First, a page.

Today, Tuesday, November 12, 2019

Actuarial Student Association  

Posted November 5, 2019

until 5:30 pm James E. Keisler Lounge (room 321 Lockett)

Actuarial club meeting

Senior, Sarah Davidson, will discuss her internship at CNA Insurance in Chicago

Nick Crifasi from AmeriHealth Caritas in Philadelphia will skype. Nick is an ASA in the Society of Actuaries and is an LSU alumnus.

Nick is requesting that seniors graduating in December or May give him their resume. Seniors graduating in December or May please send your resume to Kevin Li at kli27@lsu.edu, and he will send them to Nick.


Colloquium  Questions or comments?

Posted October 21, 2019

3:30 pm - 4:20 pm TBD

Nathan Glatt-Holtz, Tulane University
TBD

Tomorrow, Wednesday, November 13, 2019

Informal Geometry and Topology Seminar  Questions or comments?

Posted September 11, 2019

1:30 pm - 3:00 pm Lockett 233

Abel Lopez, Louisiana State University
TBD

Thursday, November 14, 2019

Colloquium  Questions or comments?

Posted September 24, 2019
Last modified November 2, 2019

3:30 pm - 4:20 pm Lockett 232

John Voight, Dartmouth College
Heuristics for units in number rings

Units in number rings are gems of arithmetic, the most famous being the golden ratio and the integer solutions x,y to Pell's equation x^2 - D*y^2 = +/-1 for D > 0. Like gems, they are embedded deeply within. Refined questions about the structure of units remain difficult to answer, for example: how often does it happen that Pell's equation has a solution to the -1 equation? More generally, how often in a number ring is it that all totally positive units are squares? Absent theorems, we may still try to predict the answer to these questions. In this talk, we present heuristics (and some theorems!) for signatures of unit groups inspired by the Cohen-Lenstra heuristics for class groups, but involving an lustrous structure of number rings we call the 2-Selmer signature map. This is joint work with David S. Dummit and Richard Foote and with Ben Breen, Noam Elkies, and Ila Varma.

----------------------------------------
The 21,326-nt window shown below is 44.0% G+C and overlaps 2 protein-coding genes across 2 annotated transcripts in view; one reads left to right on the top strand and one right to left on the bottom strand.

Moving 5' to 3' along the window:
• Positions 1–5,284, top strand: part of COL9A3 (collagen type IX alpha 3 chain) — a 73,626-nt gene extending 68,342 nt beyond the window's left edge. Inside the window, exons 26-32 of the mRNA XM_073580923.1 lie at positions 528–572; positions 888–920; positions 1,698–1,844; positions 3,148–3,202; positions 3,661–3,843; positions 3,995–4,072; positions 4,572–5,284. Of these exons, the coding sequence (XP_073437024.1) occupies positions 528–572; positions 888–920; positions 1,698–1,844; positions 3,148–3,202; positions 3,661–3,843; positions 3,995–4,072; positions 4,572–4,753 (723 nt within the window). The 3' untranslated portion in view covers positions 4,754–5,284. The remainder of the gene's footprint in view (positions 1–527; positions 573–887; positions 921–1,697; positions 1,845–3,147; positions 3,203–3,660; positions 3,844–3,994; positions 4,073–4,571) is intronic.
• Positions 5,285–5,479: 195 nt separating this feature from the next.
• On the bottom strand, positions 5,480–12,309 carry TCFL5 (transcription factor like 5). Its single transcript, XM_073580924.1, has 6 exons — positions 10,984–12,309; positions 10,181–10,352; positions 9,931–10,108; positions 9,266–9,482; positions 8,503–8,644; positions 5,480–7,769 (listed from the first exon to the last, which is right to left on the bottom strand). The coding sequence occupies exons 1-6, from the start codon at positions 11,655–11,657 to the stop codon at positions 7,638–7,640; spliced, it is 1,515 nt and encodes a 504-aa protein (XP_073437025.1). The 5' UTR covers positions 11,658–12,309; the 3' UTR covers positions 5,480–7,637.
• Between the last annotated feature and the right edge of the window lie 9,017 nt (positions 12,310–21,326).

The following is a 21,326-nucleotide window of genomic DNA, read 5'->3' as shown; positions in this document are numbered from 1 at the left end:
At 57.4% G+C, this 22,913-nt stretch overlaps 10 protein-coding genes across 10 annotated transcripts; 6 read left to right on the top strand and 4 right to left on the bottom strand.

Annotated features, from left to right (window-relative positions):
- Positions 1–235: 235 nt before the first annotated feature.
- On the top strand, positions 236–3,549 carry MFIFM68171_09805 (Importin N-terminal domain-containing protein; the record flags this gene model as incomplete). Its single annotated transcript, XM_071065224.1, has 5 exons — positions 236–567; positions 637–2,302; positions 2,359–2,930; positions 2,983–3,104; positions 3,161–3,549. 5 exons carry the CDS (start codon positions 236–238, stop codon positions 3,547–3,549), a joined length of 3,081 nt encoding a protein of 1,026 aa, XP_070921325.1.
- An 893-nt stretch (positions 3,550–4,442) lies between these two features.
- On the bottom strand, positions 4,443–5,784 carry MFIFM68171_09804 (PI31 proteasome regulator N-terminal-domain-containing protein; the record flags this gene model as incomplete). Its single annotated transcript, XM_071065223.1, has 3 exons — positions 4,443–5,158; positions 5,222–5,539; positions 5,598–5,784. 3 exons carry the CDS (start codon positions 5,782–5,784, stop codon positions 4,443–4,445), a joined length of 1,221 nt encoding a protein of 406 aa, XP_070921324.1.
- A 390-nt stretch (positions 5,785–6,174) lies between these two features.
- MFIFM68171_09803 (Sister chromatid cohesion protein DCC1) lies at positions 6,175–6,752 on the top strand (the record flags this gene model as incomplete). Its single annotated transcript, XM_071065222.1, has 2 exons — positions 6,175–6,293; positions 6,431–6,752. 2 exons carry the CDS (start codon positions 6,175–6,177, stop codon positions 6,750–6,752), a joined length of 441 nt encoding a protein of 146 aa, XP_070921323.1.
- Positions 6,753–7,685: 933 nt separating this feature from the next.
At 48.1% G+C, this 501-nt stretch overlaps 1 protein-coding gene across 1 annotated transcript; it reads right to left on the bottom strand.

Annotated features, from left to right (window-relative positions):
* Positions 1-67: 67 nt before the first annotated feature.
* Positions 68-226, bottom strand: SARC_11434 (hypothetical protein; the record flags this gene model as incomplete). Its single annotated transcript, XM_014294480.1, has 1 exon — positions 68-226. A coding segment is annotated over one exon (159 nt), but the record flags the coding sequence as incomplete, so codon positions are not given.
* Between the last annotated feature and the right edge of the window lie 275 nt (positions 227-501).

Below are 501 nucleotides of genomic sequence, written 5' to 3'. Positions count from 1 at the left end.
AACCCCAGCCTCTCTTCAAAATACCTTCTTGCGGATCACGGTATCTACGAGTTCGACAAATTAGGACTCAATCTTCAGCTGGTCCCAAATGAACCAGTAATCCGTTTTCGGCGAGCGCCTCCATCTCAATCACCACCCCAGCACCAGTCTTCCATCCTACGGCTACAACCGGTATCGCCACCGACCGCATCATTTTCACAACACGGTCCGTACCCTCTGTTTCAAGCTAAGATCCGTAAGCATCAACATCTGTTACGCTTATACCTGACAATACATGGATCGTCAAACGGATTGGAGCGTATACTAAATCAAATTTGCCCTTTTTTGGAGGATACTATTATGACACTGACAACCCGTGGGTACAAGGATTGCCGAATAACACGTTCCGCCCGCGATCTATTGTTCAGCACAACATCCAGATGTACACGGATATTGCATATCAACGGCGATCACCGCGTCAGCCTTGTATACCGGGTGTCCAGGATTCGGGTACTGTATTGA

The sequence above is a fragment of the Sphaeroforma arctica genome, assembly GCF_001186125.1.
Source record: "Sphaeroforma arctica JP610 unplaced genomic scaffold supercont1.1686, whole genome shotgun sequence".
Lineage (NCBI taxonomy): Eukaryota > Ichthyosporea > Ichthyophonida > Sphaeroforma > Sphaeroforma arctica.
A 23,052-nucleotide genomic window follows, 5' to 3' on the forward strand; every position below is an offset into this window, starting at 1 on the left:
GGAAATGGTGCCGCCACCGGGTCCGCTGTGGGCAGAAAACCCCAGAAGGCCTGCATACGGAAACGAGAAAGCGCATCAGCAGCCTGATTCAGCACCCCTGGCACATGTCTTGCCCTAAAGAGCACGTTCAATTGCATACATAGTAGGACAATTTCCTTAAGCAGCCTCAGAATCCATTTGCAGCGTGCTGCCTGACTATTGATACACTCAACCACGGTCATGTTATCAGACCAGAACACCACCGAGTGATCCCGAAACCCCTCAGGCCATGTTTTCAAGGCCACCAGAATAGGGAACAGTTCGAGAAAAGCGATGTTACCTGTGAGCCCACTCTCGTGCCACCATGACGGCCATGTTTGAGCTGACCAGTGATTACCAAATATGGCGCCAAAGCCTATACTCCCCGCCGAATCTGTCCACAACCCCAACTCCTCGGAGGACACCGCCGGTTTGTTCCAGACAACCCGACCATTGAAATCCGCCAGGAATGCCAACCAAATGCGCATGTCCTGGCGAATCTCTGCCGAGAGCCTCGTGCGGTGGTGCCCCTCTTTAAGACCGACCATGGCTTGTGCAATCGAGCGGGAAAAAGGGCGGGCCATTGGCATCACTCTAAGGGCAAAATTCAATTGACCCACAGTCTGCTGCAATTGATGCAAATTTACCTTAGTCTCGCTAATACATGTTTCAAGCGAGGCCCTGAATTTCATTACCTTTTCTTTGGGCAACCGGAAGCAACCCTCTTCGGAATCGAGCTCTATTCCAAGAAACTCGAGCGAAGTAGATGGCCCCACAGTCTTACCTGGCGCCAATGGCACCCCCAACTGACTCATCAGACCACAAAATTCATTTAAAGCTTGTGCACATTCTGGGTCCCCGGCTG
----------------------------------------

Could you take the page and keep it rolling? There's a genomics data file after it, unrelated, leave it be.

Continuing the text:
Monday, November 18, 2019

Undergraduate Student Colloquium  

Posted October 15, 2019
Last modified October 16, 2019

TBA

Steven Leth, University of Northern Colorado
TBA


Applied Analysis Seminar  Questions or comments?

Posted November 8, 2019
Last modified November 9, 2019

3:30 pm Lockett 233

F. Alberto Gr¨unbaum, University of California, Berkeley
Quantum walks: a nice playground for old and new mathematics.